28 May 2008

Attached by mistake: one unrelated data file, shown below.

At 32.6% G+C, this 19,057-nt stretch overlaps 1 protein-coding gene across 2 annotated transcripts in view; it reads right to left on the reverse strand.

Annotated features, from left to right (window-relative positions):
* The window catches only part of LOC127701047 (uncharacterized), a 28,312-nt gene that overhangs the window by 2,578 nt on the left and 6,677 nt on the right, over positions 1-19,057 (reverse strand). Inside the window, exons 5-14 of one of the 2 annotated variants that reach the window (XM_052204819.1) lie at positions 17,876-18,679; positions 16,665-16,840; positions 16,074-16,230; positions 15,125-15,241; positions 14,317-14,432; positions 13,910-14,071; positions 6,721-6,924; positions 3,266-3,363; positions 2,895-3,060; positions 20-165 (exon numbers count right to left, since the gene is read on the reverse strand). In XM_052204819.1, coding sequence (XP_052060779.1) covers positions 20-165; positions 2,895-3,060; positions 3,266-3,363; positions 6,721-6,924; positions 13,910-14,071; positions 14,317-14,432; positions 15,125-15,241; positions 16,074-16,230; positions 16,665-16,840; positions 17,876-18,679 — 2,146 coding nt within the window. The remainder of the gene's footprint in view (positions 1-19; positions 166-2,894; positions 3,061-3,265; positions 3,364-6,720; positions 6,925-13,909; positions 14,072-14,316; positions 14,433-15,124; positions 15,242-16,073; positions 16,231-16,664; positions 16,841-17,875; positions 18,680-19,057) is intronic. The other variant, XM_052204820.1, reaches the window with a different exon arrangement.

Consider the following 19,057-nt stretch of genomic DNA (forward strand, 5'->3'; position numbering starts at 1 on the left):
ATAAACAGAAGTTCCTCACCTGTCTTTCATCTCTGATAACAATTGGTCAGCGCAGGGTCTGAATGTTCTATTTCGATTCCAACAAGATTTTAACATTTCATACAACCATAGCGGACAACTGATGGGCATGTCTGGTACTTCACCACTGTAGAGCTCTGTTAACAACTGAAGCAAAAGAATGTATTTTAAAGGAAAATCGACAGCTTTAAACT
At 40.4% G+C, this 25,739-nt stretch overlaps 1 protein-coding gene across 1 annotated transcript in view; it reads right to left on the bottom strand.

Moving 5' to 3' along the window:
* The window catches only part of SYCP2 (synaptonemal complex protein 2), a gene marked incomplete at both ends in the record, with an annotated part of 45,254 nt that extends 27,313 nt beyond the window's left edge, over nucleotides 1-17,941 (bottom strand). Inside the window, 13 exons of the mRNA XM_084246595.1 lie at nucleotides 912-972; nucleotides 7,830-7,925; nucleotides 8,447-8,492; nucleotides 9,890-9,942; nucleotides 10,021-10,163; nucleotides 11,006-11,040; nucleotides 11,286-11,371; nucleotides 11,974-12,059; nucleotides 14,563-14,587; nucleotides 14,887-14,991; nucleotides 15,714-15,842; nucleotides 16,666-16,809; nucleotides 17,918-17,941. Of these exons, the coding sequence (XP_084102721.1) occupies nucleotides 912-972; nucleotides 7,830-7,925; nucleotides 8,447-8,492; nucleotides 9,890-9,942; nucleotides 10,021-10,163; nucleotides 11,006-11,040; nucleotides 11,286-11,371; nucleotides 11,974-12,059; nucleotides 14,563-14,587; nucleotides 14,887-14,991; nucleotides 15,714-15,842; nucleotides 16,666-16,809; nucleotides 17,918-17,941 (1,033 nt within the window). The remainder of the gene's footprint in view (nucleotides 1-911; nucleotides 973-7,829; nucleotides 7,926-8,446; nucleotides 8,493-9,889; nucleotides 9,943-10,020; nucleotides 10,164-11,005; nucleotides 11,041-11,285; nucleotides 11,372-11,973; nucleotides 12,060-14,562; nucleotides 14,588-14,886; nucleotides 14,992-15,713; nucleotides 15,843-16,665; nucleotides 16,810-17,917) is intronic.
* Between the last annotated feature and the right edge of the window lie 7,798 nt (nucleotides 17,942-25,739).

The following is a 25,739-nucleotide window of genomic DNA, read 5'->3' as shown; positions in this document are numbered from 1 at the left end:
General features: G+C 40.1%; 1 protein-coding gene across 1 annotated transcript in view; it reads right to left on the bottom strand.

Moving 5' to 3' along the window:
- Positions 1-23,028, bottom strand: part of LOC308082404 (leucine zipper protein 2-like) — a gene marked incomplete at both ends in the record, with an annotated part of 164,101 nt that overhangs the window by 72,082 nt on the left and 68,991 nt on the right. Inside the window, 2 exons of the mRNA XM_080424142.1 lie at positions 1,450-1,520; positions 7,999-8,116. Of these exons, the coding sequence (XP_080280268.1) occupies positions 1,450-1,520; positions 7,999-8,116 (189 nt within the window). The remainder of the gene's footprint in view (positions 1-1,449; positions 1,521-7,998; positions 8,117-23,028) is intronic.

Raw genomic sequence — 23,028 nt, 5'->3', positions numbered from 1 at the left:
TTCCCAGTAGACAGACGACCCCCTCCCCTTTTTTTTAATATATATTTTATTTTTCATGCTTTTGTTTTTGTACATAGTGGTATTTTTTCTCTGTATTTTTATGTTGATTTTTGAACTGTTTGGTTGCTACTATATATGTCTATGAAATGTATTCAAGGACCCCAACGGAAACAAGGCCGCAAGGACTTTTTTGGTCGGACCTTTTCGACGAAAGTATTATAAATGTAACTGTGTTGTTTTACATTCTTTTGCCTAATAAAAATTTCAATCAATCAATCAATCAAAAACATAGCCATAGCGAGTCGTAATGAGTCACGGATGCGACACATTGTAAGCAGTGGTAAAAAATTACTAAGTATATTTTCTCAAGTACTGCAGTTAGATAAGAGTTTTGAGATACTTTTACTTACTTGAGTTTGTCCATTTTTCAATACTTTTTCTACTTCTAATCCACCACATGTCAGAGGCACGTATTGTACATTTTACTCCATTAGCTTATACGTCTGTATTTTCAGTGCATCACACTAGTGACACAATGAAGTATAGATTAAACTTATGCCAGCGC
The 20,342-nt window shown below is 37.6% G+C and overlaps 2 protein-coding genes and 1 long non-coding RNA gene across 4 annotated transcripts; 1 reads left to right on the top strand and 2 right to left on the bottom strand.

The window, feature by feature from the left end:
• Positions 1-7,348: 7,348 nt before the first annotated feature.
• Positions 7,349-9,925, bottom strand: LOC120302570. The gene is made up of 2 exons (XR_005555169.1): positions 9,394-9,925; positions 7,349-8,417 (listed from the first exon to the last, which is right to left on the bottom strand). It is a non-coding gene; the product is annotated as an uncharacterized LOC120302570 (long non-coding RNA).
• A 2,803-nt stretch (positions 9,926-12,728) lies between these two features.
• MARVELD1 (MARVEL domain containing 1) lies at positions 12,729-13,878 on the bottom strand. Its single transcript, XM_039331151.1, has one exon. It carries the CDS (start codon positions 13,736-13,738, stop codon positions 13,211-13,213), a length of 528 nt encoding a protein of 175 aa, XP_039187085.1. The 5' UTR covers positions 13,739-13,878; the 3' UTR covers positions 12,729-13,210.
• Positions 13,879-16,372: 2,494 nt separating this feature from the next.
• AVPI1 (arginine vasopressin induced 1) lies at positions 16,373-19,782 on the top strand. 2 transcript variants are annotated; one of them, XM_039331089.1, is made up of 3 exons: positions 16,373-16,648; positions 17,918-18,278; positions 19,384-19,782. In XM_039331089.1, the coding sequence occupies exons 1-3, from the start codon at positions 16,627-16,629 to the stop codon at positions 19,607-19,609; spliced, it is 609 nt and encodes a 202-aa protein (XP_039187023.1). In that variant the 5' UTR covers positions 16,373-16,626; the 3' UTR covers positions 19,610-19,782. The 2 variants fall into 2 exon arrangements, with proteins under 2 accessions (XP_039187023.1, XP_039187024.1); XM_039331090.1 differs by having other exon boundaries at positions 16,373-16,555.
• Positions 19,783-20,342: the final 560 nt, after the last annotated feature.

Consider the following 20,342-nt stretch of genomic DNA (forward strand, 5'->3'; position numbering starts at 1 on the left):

Taking campaigners by surprise, delegates agreed to adopt a text of a new Convention on Cluster Munitions on Wednesday evening. The text is a stunning success. It completely bans and requires the destruction of stockpiles of cluster munitions as a category of weapons, including all existing cluster munitions used to date. It does not permit a transition period or any delay. Cluster munitions that have caused so much human suffering in countries around the world will never be used again by States Parties and the treaty will undoubtedly have a huge impact on the ground in improving the lives of victims.At 10:00 in the morning, the President presented the Conference with a draft consolidated text. President O'Ceallaigh called the draft an "extremely ambitious Convention text" representing the best possible balance of interests and compromise consistent with the Oslo Declaration. The Committee of the Whole then adjourned and bilateral consultations and regional meetings began. As the hours ticked on, campaigners anxiously awaited news and brooded over the text and possible outcomes.Just after five pm, the President reconvened the Committee of the Whole, announcing that the Convention text was ready for consideration by the Conference. While many participants were unhappy with some areas of the Convention and would have proposed amendments, all delegations felt that opening the text to consider changing any article would risk unraveling the entire Convention and the very delicate balance presented in the text.Over 70 countries took the floor to declare that they would agree to formally adopt the Convention on Friday morning. The CMC, ICRC, and two observer states also spoke. Even States who called for broad exceptions or exceptions for their national stockpiles in the beginning of the negotiations agreed to adopt the treaty. The UK, one of the countries most strongly opposed to a complete prohibition, endorsed the Convention, following an unexpected announcement from Gordon Brown that the UK would accept a total ban and destroy its remaining two types of cluster munitions.The CMC made an intervention, summarizing the feelings of many who pushed for a strong Convention this week. Following are excerpts:"This can only be characterized as an extraordinary convention, one that is certain to save thousands and thousands of civilian lives for decades to come…. This convention is a comprehensive ban on cluster munitions as a class of weapons. In many ways it is more comprehensive than the 1997 Mine Ban Treaty. It bans not just some cluster munitions, but all cluster munitions. It does not try to differentiate between good cluster munitions and bad cluster munitions, it bans them all….This is a convention with no exceptions – no exceptions for individual nations' own particular types of cluster munitions, which would have weakened the treaty severely.This is a convention with no delays. There is no transition period, which would have undermined the integrity of the treaty.The convention contains excellent provisions on victim assistance, which are ground-breaking and historic in their own right. It has very good provisions on clearance, transparency, and international cooperation and assistance, all of which are an improvement on the Mine Ban Treaty, taking advantage of lessons learned over the past decade.Mr. President, we would have liked to have seen states further improve the text today and tonight. We believe that if the text had been opened up, it would have gotten stronger and not weaker. But we respect your judgment Mr. President and that of so many states that this was not the best way forward.In our view, Article 21 on interoperability is the only stain on the fine fabric of the treaty text. We are deeply disappointed with the language, which is not clear that foreign stockpiling and intentional assistance with prohibited acts are banned in all circumstances. We call on all states to clarify for the diplomatic record that Article 21 does not allow indefinite foreign stockpiling or intentional assistance. We will be watching very carefully to ensure that no state party engages in deliberate assistance with prohibited acts, or allows foreign stockpiling of cluster munitions on their territory in perpetuity, or undermines the fundamental obligations of the treaty in any way."Bringing some levity to the otherwise serious tone of the session, Austria said that delegations had formed a bond this week with the text. Like a bond with a child, Austria said, it may not be perfect and it may not be beautiful, but you are proud of it nevertheless.The status of various articles in the final text is as follows:Article 1 now includes a definition of "dispensers," eliminating a potential loophole created by bomblets released from dispensers affixed to aircrafts, which although they have the same effects as submunitions, would not have been otherwise covered under the Convention as they are not released from a larger munition.Article 2 on definitions includes a new criteria on weight, for a total of five cumulative criteria for exclusion of munitions that do not have the effects of cluster munitions – weight restrictions, less than 10 submunitions, capability to detect and engage a single target, and electronic self-destruct mechanisms and self-deactivating features. The minimum weight criterion was reduced from 5 to 4 kilograms, but this does not allow the exclusion of additional existing munitions.Article 3 on stockpiling and destruction permits the retention of a minimum number of cluster munitions for training, research, and the development of countermeasures. Within the article itself, however, is also an obligation for States Parties to report on the planned and actual use of retained cluster munitions.Article 4 on clearance of cluster munition remnants kept "4.4" on user responsibility, but weakened the language to state that past users of cluster munitions are "strongly encouraged" to provide technical, financial, material, and human resource assistance, along with information on the type and quantity of cluster munitions used, and the precise locations of cluster munitions strikes. Despite the weakened language, the retention of 4.4 is a success. The deadline for clearance was previously extended from 5 to 10 years.Article 5 on victim assistance is in many ways the highpoint of the Convention. The article was continually strengthened in discussions during the week, to finally include obligations to prove non-discriminatory, age and gender sensitive assistance, including (but not limited to) medical care, rehabilitation and psychological support, as well as providing for victim's social and economic inclusion, in accordance with international humanitarian and human rights law. The article also requires States Parties to ensure victim assistance is developed and implemented in national laws and policies, develop national plans and budgets for activities, and to closely consult and actively involve cluster munitions victims in carrying out victim assistance.Article 6 on international cooperation and assistance contains an agreed on version of article 9bis on obligations for States Parties requesting assistance and specifically requires that States shall provide assistance for the implementation of victim assistance.Article 7 contains many positive improvements to ensure the Convention's effective implementation. It makes obligatory reporting on cluster munitions stockpiles, the status and progress of cluster munition destruction programs, clearance programs including measures to provide risk reduction education and warnings to civilians, and victim assistance. Significantly, it also requires reporting on the known amount of national resources, including financial, material or resources in kind, allocated for the implementation of victim assistance, clearance, and stockpile destruction programs.On Article 17 on entry into force, the President set the number at 30 ratifications – a compromise to appease the few countries calling for 40 instruments of ratifications as the majority of countries wanted 20.The remaining articles of the Convention were mostly unchanged.The major disappointment in the new Convention, however, is the inclusion of a new Article 21 on the "Relation with States not parties to this Convention," or interoperability. The text of the article is largely the same as the most recent discussion paper from the Friend of the President, despite suggestions from States calling for revising the article to strengthen the prohibition against assistance.On the positive side, the article requires States Parties to encourage others to join the Convention, to notify Non States Parties of their obligations under the Convention, promote the Convention's norms, and make "best efforts" to discourage Non States Parties from using cluster munitions. However, the article is not clear that intentional assistance and indefinite foreign stockpiling are prohibited. States need to clarify these points.Despite this potential loophole in the Convention, the scrutiny of the world will now be focused on States Parties participating in joint military operations and the international recognition that assisting others to use cluster munitions is fundamentally against the spirit of the Convention will go far to ensure that the Article's provisions are irrelevant in reality.Looking back just over a year ago to the first meeting of the Oslo Process in Norway, the Convention agreed on today is an unbelievable achievement. President Daithi O'Ceallaigh of Ireland, the Friends of the President, the core States, delegates, and all of the CMC campaigners both present in the Conference and the many more working tirelessly across the world, deserve a huge round of applause and should be extremely proud of such a remarkable, heroic, and historical Convention achieved here in Dublin today.CMC STATEMENTS - DAY 8 Statement To The Committee Of The Whole On The Agreement To Adopt The Cluster Munitions Convention (PDF)PHOTO GALLERY ANZ Cluster Munition Coalition's Photostream - Day 8